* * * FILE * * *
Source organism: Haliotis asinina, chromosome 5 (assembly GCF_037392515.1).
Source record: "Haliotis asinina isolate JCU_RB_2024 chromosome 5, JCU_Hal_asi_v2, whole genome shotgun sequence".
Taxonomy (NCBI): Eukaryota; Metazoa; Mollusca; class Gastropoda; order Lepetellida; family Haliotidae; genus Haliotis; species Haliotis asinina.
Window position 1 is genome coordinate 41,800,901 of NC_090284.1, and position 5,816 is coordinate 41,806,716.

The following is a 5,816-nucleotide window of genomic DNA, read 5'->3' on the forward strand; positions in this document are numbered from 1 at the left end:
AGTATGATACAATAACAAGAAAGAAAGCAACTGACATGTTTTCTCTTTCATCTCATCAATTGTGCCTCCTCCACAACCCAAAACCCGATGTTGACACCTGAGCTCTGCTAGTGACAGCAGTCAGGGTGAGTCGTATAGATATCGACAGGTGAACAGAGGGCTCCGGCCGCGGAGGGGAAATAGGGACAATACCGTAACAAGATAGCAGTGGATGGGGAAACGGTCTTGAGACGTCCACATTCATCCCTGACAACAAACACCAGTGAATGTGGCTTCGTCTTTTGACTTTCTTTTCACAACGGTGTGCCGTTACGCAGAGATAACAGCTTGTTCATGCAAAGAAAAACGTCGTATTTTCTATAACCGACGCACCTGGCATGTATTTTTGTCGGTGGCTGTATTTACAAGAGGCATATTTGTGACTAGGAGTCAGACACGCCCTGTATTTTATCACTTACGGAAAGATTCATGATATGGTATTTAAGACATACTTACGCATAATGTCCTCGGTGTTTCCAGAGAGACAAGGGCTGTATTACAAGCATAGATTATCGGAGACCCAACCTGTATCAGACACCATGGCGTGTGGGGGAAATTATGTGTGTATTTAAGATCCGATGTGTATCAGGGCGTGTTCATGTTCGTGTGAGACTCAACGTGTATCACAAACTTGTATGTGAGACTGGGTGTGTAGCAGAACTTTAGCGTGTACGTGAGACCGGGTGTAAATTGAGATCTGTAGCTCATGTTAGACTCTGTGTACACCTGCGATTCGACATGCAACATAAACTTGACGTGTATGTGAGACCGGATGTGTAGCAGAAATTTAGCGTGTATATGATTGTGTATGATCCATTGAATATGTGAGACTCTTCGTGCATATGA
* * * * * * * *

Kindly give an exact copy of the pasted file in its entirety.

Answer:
Source organism: Haliotis asinina, chromosome 5 (assembly GCF_037392515.1).
Source record: "Haliotis asinina isolate JCU_RB_2024 chromosome 5, JCU_Hal_asi_v2, whole genome shotgun sequence".
Taxonomy (NCBI): Eukaryota; Metazoa; Mollusca; class Gastropoda; order Lepetellida; family Haliotidae; genus Haliotis; species Haliotis asinina.
Window position 1 is genome coordinate 41,800,901 of NC_090284.1, and position 5,816 is coordinate 41,806,716.

The following is a 5,816-nucleotide window of genomic DNA, read 5'->3' on the forward strand; positions in this document are numbered from 1 at the left end:
AGTATGATACAATAACAAGAAAGAAAGCAACTGACATGTTTTCTCTTTCATCTCATCAATTGTGCCTCCTCCACAACCCAAAACCCGATGTTGACACCTGAGCTCTGCTAGTGACAGCAGTCAGGGTGAGTCGTATAGATATCGACAGGTGAACAGAGGGCTCCGGCCGCGGAGGGGAAATAGGGACAATACCGTAACAAGATAGCAGTGGATGGGGAAACGGTCTTGAGACGTCCACATTCATCCCTGACAACAAACACCAGTGAATGTGGCTTCGTCTTTTGACTTTCTTTTCACAACGGTGTGCCGTTACGCAGAGATAACAGCTTGTTCATGCAAAGAAAAACGTCGTATTTTCTATAACCGACGCACCTGGCATGTATTTTTGTCGGTGGCTGTATTTACAAGAGGCATATTTGTGACTAGGAGTCAGACACGCCCTGTATTTTATCACTTACGGAAAGATTCATGATATGGTATTTAAGACATACTTACGCATAATGTCCTCGGTGTTTCCAGAGAGACAAGGGCTGTATTACAAGCATAGATTATCGGAGACCCAACCTGTATCAGACACCATGGCGTGTGGGGGAAATTATGTGTGTATTTAAGATCCGATGTGTATCAGGGCGTGTTCATGTTCGTGTGAGACTCAACGTGTATCACAAACTTGTATGTGAGACTGGGTGTGTAGCAGAACTTTAGCGTGTACGTGAGACCGGGTGTAAATTGAGATCTGTAGCTCATGTTAGACTCTGTGTACACCTGCGATTCGACATGCAACATAAACTTGACGTGTATGTGAGACCGGATGTGTAGCAGAAATTTAGCGTGTATATGATTGTGTATGATCCATTGAATATGTGAGACTCTTCGTGCATATGA